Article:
Beginning in 1999, lending institutions have been obligated to cancel a borrower's Private Mortgage Insurance (PMI) when his mortgage balance (for a loan closed past July of '99) reaches less than seventy-eight percent of the price of purchase, but not at the point the borrower's equity climbs to twenty-two percent or higher. (There are exceptions -like some loans considered 'high risk'.) But you are able to cancel PMI yourself (for mortgages closed past July 1999) once your equity gets to 20 percent, no matter the original purchase price.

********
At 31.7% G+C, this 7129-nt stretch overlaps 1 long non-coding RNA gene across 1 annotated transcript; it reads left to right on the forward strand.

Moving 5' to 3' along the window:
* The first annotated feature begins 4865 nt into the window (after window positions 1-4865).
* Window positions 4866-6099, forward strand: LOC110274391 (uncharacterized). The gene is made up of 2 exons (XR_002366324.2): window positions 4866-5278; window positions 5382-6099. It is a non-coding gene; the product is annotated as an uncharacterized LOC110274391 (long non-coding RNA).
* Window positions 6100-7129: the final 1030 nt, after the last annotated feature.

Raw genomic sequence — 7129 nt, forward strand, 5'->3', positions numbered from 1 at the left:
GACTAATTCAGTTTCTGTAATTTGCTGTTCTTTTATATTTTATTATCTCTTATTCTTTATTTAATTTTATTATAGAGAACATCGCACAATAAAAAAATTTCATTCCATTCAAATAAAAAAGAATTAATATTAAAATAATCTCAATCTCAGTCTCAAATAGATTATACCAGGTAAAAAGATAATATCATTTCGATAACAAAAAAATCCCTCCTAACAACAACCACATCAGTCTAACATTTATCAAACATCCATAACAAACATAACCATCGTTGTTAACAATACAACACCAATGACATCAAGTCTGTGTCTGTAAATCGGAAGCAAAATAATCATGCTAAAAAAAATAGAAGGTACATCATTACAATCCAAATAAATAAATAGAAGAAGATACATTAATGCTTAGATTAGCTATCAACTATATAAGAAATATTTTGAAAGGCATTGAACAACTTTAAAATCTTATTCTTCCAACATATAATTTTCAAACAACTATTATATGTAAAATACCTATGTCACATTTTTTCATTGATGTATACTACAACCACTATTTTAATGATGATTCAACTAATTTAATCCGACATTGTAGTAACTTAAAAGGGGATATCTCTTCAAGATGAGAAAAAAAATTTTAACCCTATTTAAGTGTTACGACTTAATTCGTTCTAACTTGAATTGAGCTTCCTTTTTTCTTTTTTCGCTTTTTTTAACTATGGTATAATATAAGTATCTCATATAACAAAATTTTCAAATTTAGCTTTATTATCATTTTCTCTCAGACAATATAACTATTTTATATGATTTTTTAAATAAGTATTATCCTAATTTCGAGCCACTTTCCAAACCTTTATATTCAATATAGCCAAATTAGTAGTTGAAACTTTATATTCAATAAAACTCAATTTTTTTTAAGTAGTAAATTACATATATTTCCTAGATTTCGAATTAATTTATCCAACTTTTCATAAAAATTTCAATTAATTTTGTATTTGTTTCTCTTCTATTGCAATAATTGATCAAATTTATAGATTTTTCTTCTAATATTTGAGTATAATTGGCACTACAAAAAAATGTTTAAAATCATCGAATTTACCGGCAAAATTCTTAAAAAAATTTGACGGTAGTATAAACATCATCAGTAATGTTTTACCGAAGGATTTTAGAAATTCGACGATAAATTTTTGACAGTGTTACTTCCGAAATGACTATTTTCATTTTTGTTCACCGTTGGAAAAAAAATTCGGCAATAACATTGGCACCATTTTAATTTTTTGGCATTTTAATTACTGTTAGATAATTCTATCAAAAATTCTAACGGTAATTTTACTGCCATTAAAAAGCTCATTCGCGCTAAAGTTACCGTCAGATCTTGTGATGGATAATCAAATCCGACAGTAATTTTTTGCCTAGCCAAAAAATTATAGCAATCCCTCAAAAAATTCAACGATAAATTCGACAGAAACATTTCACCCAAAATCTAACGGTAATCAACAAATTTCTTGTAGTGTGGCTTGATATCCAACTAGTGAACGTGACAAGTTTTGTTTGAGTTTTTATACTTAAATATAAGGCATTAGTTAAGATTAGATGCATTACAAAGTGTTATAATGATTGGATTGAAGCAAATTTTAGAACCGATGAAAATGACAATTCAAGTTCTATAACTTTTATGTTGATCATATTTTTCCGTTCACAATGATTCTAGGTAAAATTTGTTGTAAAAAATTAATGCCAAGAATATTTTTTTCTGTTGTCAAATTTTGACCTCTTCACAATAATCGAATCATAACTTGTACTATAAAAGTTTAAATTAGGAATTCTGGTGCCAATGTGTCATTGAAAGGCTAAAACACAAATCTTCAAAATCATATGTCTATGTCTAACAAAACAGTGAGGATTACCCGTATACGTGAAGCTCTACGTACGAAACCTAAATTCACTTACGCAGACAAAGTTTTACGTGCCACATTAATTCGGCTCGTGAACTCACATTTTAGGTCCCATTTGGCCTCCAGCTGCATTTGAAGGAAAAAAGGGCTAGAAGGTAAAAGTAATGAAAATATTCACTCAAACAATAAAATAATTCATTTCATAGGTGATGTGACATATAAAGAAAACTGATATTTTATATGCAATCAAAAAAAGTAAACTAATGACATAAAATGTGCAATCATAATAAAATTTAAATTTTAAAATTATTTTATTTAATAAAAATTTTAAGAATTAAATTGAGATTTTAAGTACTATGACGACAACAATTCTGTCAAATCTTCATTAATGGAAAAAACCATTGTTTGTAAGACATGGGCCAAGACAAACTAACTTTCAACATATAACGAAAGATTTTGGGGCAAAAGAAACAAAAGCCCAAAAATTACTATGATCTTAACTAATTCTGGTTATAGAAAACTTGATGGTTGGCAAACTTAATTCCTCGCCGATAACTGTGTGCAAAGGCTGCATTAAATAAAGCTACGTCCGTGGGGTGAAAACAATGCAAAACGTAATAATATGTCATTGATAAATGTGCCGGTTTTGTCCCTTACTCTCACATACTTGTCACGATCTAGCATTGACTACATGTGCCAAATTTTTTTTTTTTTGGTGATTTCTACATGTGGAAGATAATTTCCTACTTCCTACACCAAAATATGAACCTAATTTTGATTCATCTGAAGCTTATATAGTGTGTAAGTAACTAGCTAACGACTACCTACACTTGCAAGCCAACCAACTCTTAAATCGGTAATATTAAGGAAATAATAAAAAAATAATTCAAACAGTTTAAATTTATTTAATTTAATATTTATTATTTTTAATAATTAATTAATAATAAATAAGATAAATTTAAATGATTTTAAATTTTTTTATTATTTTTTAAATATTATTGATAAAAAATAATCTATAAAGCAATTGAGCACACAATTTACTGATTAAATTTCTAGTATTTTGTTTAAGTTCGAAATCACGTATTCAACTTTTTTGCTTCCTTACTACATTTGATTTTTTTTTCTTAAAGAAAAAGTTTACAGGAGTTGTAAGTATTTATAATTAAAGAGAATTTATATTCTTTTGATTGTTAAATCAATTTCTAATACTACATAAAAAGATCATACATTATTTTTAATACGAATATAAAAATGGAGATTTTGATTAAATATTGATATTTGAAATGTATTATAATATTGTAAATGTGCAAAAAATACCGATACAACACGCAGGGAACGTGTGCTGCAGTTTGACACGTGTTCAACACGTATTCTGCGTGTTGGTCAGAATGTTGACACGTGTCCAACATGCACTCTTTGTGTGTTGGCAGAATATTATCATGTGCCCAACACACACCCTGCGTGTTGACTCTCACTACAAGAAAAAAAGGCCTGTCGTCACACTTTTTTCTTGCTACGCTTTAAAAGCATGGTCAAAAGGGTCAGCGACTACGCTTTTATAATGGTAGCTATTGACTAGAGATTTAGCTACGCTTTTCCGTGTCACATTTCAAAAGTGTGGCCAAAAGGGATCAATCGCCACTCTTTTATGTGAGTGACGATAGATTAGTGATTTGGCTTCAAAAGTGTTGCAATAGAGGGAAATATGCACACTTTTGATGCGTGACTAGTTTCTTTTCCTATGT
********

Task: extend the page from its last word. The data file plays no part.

Study your statements often. You'll want to keep track of the prices of the homes that are selling around you. You are paying mostly interest if the closing was fewer than 5 years ago, so your principal probably hasn't been reduced by much.
At the point your equity has reached the magic number of twenty percent, you are close to stopping your PMI payments, once and for all. First you will let your lending institution know that you are requesting to cancel PMI. Lenders request proof of eligibility at this point. A state certified appraisal documented on the appropriate form (URAR-1004 - Uniform Residential Appraisal Report) is the best proof there is � and your lender will probably request one before they agree to cancel.
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